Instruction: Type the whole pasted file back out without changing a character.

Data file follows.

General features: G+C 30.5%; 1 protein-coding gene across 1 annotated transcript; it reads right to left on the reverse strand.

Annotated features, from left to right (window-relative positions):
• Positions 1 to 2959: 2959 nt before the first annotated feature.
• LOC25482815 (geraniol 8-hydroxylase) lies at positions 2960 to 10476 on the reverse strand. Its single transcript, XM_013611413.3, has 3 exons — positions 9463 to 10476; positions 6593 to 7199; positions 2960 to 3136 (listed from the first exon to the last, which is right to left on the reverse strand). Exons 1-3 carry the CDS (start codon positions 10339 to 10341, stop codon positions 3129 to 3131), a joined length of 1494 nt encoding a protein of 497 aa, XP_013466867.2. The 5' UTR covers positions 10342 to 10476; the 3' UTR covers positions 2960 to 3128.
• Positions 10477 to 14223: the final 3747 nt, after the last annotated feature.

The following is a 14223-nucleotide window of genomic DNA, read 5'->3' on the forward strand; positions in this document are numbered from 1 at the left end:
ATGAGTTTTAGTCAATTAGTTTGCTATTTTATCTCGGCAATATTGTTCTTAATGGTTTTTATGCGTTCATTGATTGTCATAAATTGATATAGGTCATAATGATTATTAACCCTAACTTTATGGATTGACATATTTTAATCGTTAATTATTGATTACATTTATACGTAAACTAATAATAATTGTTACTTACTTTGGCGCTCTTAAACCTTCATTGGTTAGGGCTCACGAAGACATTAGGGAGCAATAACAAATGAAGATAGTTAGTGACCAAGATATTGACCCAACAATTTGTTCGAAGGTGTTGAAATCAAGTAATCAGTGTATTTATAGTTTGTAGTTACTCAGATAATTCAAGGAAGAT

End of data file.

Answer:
General features: G+C 30.5%; 1 protein-coding gene across 1 annotated transcript; it reads right to left on the reverse strand.

Annotated features, from left to right (window-relative positions):
• Positions 1 to 2959: 2959 nt before the first annotated feature.
• LOC25482815 (geraniol 8-hydroxylase) lies at positions 2960 to 10476 on the reverse strand. Its single transcript, XM_013611413.3, has 3 exons — positions 9463 to 10476; positions 6593 to 7199; positions 2960 to 3136 (listed from the first exon to the last, which is right to left on the reverse strand). Exons 1-3 carry the CDS (start codon positions 10339 to 10341, stop codon positions 3129 to 3131), a joined length of 1494 nt encoding a protein of 497 aa, XP_013466867.2. The 5' UTR covers positions 10342 to 10476; the 3' UTR covers positions 2960 to 3128.
• Positions 10477 to 14223: the final 3747 nt, after the last annotated feature.

The following is a 14223-nucleotide window of genomic DNA, read 5'->3' on the forward strand; positions in this document are numbered from 1 at the left end:
ATGAGTTTTAGTCAATTAGTTTGCTATTTTATCTCGGCAATATTGTTCTTAATGGTTTTTATGCGTTCATTGATTGTCATAAATTGATATAGGTCATAATGATTATTAACCCTAACTTTATGGATTGACATATTTTAATCGTTAATTATTGATTACATTTATACGTAAACTAATAATAATTGTTACTTACTTTGGCGCTCTTAAACCTTCATTGGTTAGGGCTCACGAAGACATTAGGGAGCAATAACAAATGAAGATAGTTAGTGACCAAGATATTGACCCAACAATTTGTTCGAAGGTGTTGAAATCAAGTAATCAGTGTATTTATAGTTTGTAGTTACTCAGATAATTCAAGGAAGAT